The man behind the acclaimed Comedian's Comedian podcast and some excellent Fringe hours down the years explains how he survives August
Stuart Goldsmith's first Edinburgh Fringe was back in the halcyon days of 1994. He started out as a street performer but now much prefers doing his comedy thing with a roof over his head and an audience sitting on seats. He takes time out ahead of his new show, End Of, to answer a bunch of questions about comedy and the festival.
Is there anything you'd change about the contemporary Edinburgh Festival that would make it closer to the 1994 version? And what's the one thing that's changed across that time span that you're most glad about?
In all honesty, I wouldn't change much back, because part of what I love about the Fringe is the constant bewildering metamorphosis; it's like that living planet creature in Guardians of the Galaxy 2, but with rain, urine and jugglers.
I'm not wild about how corporate everything has become, in terms of sponsorship and branding. It used to feel more like it belonged to everyone involved, and now it feels like its own entity that is somehow over and above the performers. A few years ago when the title of my Fringe show Prick was 'disallowed', I remember thinking 'hang on, you're here to facilitate me doing what I want to, what are you doing allowing or disallowing things?' Same with the 'style guide' of how you can and can't describe your show.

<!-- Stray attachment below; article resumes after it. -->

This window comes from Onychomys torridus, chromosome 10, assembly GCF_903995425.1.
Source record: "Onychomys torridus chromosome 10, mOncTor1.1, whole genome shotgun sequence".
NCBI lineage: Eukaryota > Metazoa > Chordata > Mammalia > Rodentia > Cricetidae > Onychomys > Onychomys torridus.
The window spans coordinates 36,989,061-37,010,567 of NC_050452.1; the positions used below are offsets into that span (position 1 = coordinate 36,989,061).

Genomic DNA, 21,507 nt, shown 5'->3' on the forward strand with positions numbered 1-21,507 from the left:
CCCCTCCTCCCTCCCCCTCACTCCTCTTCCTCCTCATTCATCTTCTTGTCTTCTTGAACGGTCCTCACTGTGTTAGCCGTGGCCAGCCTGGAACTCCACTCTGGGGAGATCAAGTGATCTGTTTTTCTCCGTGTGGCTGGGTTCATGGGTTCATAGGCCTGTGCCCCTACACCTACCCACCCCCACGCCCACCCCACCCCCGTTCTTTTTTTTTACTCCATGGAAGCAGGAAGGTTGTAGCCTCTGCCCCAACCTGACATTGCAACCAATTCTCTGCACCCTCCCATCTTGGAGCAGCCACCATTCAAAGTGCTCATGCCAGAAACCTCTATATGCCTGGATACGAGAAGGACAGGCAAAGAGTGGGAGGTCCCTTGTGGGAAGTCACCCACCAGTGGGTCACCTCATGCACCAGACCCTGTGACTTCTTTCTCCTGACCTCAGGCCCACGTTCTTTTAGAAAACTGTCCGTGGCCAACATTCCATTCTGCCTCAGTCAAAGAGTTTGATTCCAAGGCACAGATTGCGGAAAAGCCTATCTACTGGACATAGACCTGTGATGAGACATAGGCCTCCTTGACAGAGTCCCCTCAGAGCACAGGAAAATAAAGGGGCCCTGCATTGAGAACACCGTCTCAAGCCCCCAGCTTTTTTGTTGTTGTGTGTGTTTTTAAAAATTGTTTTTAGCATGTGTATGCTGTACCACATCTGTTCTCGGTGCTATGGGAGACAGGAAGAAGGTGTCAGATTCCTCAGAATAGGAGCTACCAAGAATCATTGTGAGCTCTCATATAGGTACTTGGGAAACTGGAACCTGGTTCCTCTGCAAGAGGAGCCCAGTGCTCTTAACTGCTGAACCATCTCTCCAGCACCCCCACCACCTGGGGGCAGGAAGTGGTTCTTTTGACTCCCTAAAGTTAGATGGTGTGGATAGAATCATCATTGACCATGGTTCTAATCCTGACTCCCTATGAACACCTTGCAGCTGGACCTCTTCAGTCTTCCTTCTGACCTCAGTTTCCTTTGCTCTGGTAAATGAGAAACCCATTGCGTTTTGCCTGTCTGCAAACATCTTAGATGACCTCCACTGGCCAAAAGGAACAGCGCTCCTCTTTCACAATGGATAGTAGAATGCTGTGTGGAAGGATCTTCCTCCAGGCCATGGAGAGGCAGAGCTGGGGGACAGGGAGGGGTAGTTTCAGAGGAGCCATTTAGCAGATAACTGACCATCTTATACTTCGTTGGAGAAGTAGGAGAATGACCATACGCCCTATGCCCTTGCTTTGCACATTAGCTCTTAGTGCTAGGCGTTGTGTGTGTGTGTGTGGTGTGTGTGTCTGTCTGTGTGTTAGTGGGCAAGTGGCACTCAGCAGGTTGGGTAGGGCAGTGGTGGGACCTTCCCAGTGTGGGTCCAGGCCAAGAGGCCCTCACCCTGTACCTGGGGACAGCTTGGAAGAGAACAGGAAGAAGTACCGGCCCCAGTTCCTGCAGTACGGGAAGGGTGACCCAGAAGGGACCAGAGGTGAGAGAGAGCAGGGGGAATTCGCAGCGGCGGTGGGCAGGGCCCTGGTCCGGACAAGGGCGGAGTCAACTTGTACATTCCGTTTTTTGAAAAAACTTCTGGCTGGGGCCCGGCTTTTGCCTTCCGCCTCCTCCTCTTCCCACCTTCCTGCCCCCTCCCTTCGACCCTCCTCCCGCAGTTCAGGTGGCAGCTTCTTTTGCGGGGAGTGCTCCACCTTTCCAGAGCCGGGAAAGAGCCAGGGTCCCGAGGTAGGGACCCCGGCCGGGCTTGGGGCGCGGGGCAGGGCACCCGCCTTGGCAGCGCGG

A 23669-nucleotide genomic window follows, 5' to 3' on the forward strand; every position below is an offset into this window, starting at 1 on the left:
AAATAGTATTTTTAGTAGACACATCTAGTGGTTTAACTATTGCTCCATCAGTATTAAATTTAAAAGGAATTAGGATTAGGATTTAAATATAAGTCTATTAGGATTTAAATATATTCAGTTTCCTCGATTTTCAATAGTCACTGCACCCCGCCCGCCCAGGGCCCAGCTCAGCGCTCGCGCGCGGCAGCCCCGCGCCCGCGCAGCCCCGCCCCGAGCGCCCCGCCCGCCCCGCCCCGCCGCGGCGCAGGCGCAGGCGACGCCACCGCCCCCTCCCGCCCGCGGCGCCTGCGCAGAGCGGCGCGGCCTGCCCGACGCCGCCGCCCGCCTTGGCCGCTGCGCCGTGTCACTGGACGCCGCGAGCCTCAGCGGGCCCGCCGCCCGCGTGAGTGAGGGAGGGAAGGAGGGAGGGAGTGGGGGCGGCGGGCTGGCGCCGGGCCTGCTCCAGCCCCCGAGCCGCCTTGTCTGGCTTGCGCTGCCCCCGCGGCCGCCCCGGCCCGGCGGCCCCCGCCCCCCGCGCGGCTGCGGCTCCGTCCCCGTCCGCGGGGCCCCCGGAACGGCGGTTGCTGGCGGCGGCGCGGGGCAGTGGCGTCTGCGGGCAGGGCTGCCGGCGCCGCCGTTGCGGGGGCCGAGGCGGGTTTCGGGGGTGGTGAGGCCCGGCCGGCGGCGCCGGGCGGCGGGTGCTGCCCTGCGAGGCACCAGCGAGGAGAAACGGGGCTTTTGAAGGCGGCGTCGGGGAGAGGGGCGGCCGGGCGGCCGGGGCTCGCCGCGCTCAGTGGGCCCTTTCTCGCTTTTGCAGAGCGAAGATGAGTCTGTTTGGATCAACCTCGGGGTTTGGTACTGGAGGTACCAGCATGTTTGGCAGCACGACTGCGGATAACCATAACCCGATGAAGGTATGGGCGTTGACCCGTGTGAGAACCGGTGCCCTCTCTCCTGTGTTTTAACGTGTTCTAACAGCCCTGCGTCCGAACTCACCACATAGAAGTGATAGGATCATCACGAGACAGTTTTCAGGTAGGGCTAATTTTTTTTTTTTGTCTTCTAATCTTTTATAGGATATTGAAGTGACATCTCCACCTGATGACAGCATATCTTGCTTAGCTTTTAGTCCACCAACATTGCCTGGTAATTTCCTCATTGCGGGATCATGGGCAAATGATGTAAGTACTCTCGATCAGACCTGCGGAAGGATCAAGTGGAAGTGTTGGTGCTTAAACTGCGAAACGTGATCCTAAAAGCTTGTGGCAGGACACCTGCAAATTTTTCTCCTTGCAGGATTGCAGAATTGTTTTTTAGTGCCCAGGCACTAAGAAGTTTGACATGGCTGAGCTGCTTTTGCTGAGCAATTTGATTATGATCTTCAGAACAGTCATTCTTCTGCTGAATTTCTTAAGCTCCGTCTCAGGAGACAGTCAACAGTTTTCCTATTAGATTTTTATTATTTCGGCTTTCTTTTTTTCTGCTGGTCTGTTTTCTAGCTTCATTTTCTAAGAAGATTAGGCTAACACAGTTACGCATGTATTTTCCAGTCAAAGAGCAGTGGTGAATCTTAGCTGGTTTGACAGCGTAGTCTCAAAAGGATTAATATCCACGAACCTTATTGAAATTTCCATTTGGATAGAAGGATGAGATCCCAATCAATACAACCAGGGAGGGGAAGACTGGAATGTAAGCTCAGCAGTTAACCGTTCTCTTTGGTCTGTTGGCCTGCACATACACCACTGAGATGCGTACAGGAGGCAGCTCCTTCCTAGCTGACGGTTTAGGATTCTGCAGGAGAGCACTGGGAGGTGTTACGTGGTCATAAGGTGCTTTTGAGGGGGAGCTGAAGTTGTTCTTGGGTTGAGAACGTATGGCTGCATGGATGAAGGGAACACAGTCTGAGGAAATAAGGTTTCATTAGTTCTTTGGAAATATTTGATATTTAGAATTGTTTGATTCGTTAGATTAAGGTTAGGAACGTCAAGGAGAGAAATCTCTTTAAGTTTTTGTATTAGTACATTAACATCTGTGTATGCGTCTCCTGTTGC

I've always felt the Fringe has changed in line with student unions up and down the country. Once, the student union was our place and you could drag a sofa in off the street and take turns working behind the bar. Now if you gig for students their union has got plasma screens showing drink promo ads 24/7 which can't be turned off.
The best change, without question, is the creation of the Free Fringe. Despite the splintering and factionalisation, the simple fact that the Free Fringe model has returned the festival to its origins in genuinely open access rather than 'access open to those who are prepared to indebt themselves while others profit'. George Bernard Shaw said 'all progress depends upon the unreasonable man' which I think describes Peter Buckley-Hill quite nicely.
Do you still get the same thrill as July turns into August (assuming you were thrilled in the first place)?
Absolutely! I really do. I try to be cynical and world weary about it, like comedians are supposed to be, but I realised a while ago that the only reason we all go to the Fringe every year is just because we love it. The depressed ones are the ones who've been told it'll magically launch or alter their career, and who've sunk their hopes and fears and savings into that gamble, paying a PR professional to blow on their casino dice. For anyone who loves it for the sake of performing every day, in a city exploding with spectacle-hungry strangers and kindred spirits who made all the same off-kilter life choices as you, it's paradise. I'm finally having a year off next year, and I already know how I'm going to spend my first August not performing: I'm coming as a punter.